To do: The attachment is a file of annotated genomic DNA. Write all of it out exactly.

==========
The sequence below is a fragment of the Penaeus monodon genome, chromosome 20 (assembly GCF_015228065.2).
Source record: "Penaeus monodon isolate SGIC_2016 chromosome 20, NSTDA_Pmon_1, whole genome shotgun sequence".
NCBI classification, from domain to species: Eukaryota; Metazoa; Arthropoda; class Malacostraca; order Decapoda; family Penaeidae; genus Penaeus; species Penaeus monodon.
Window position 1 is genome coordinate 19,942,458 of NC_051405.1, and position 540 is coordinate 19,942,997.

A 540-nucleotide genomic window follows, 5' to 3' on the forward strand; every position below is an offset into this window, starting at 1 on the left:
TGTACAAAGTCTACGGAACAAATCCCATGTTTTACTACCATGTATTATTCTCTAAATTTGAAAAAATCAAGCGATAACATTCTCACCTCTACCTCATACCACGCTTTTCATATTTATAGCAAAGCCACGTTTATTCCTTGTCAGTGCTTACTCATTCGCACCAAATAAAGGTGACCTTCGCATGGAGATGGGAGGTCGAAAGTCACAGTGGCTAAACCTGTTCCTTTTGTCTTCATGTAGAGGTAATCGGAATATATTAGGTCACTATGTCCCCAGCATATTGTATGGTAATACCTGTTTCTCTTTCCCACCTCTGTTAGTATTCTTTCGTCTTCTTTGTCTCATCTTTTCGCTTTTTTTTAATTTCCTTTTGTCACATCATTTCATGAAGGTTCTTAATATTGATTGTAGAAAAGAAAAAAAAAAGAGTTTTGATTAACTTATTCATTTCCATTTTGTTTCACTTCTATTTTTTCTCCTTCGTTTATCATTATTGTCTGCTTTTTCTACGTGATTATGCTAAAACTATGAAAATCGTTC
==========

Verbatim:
The sequence below is a fragment of the Penaeus monodon genome, chromosome 20 (assembly GCF_015228065.2).
Source record: "Penaeus monodon isolate SGIC_2016 chromosome 20, NSTDA_Pmon_1, whole genome shotgun sequence".
NCBI classification, from domain to species: Eukaryota; Metazoa; Arthropoda; class Malacostraca; order Decapoda; family Penaeidae; genus Penaeus; species Penaeus monodon.
Window position 1 is genome coordinate 19,942,458 of NC_051405.1, and position 540 is coordinate 19,942,997.

A 540-nucleotide genomic window follows, 5' to 3' on the forward strand; every position below is an offset into this window, starting at 1 on the left:
TGTACAAAGTCTACGGAACAAATCCCATGTTTTACTACCATGTATTATTCTCTAAATTTGAAAAAATCAAGCGATAACATTCTCACCTCTACCTCATACCACGCTTTTCATATTTATAGCAAAGCCACGTTTATTCCTTGTCAGTGCTTACTCATTCGCACCAAATAAAGGTGACCTTCGCATGGAGATGGGAGGTCGAAAGTCACAGTGGCTAAACCTGTTCCTTTTGTCTTCATGTAGAGGTAATCGGAATATATTAGGTCACTATGTCCCCAGCATATTGTATGGTAATACCTGTTTCTCTTTCCCACCTCTGTTAGTATTCTTTCGTCTTCTTTGTCTCATCTTTTCGCTTTTTTTTAATTTCCTTTTGTCACATCATTTCATGAAGGTTCTTAATATTGATTGTAGAAAAGAAAAAAAAAAGAGTTTTGATTAACTTATTCATTTCCATTTTGTTTCACTTCTATTTTTTCTCCTTCGTTTATCATTATTGTCTGCTTTTTCTACGTGATTATGCTAAAACTATGAAAATCGTTC